Where the show has currently failed the Inquisitors in approaching them as fleshed out characters, they very much succeeded with Yoda. Granted, that little green Pez wisdom dispenser is an already established character, and this team has had experience writing for him on Rebels’ spiritual predecessor, The Clone Wars. But that doesn’t negate the good work they’ve done – that being how they’ve made Yoda as not just an instructor for Ezra, but a person needing their own test as well, and a person bringing their own baggage to the conversation, rather than just being there for something else. This is a common short-falling for storytellers the world over, rather than operate on the assumption that each character is, essentially, a real person and the hero of their own story – that they have their own lives, goals and needs, and that one life-altering conversation for one person may just be a Tuesday for them.

So what is it that Yoda’s bringing to the table here, and why does he need a test? Why do I believe he is even being tested in the first place? Good questions all, if I do say so myself. To answer the first: Yoda doesn’t seem to be answering Ezra’s questions all that well. At first, he seems to understand what’s needed of him, yet coaches his answers in the frame of reminiscing on times gone by and lamenting the past, i.e. discussing events that are more important and more well known to Yoda than to Ezra. This quickly puts Ezra at a disadvantage, and since Yoda’s had 800 odd years of teaching young Jedi-in-waiting, you’d think he’d be cognizant of this fact. (To veer off quickly, I did love this conversation: it felt like both characters were having two entirely different conversations while they were conversing to each other. That’s very hard to write and if the writers had intended this then I applaud them for it.) To return to my original point, it seems that Yoda has become too wrapped up in the past, in the old way, to understand that Ezra is being a Jedi in an entirely new way. Perhaps more: that an entirely new way is needed for the Jedi altogether. Yet it appears that Yoda is doubling down on the Jedi ways of old, somewhat forgetting that that had a large hand in their downfall in the first place.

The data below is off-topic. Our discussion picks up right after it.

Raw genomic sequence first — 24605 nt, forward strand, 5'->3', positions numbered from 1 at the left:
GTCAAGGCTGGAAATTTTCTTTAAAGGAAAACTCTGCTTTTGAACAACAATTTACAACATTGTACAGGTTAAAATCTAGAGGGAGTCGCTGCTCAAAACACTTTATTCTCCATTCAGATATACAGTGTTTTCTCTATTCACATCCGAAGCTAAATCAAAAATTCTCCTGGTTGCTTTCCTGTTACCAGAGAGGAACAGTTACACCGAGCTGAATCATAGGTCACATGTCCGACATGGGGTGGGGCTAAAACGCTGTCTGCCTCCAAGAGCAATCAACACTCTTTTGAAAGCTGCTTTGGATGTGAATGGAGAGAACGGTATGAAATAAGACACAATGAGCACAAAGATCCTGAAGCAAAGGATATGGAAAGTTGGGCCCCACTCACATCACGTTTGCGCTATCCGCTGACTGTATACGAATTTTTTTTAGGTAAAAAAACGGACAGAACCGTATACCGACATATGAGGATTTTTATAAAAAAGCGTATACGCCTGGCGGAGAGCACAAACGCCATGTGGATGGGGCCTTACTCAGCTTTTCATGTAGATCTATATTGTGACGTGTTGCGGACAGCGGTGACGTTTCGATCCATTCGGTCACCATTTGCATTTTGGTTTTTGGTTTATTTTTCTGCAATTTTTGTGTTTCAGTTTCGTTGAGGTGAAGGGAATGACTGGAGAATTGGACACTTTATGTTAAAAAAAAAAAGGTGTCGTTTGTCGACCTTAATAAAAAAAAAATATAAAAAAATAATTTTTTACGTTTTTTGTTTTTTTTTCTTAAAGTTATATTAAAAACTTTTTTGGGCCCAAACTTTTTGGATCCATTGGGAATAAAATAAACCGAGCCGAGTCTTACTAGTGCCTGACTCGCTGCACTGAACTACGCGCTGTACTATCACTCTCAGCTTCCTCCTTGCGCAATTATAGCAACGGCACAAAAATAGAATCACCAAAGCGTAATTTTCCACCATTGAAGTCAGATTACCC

To answer the second and third questions – because those two are intertwined – is because it makes narrative sense to do so. As I’ve said, writers tend to treat secondary characters as just foils for the main character to explore their faults. This is bad. Instead, we should think of secondary characters as heroes. Following that line of thought let’s pretend it’s The Yoda Show instead and that our Spectres are merely guest stars.

In this episode, Yoda has been exiled to the swamp planet of Dagobah. Years go by as he waits to become relevant to the galaxy again. Always waiting until he can become a teacher again – to the galaxy’s new hope, Luke Skywalker. But as time passes he fears that he won’t be as on form as he used to be, back in the golden age of the Jedi and the Republic. After all, he’s been a teacher all his life and has never gone so long without teaching (that decade spent meditating with the silent Jedi monks of Malastare and the week-long-turned-two-year-long furlough on Nar Shaddaa don’t count). He needs a little test, just to make sure his skills are still sharp. So when he’s contacted by a fledgeling Jedi in the form of Ezra Bridger he spies his chance. This is it, he thinks. A quick lesson on the basics and everything will be fine. Wait, what’s this? He’s already decided to fight? That’s … not what he had in mind. He had a whole speech planned out. About the Clone Wars. About Order 66. He’d made puppets.

Ah, he thinks. And in a moment of deep insight that takes even old Yoda aback, he realises that perhaps he’s been going about this the wrong way. Upon realising this, he sends Ezra on his way with some pertinent information before going off have a long hard think. Perhaps, he concludes, he needed that. He’d forgotten that this Luke Skyflier or, or, Luke Starkiller or whatever his name is, would probably not have been raised in the Jedi way and moreover that he’d likely have similar inclinations as this Ezra boy, too. It might be worth it to have a little rethinking of his teaching plan. Do away with the puppets, for a start. Some brisk jogging could help, and he’d get to see some parts of the swamp that he hadn’t been able to visit since he’d landed, so that’d be nice. ‘And, and,’ he would say, ‘I wonder where I left that cave?’

Michael Dare

Star Wars Rebels is taking a break for a week, so do be sure to set your reminder for the following week.

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  • Zarm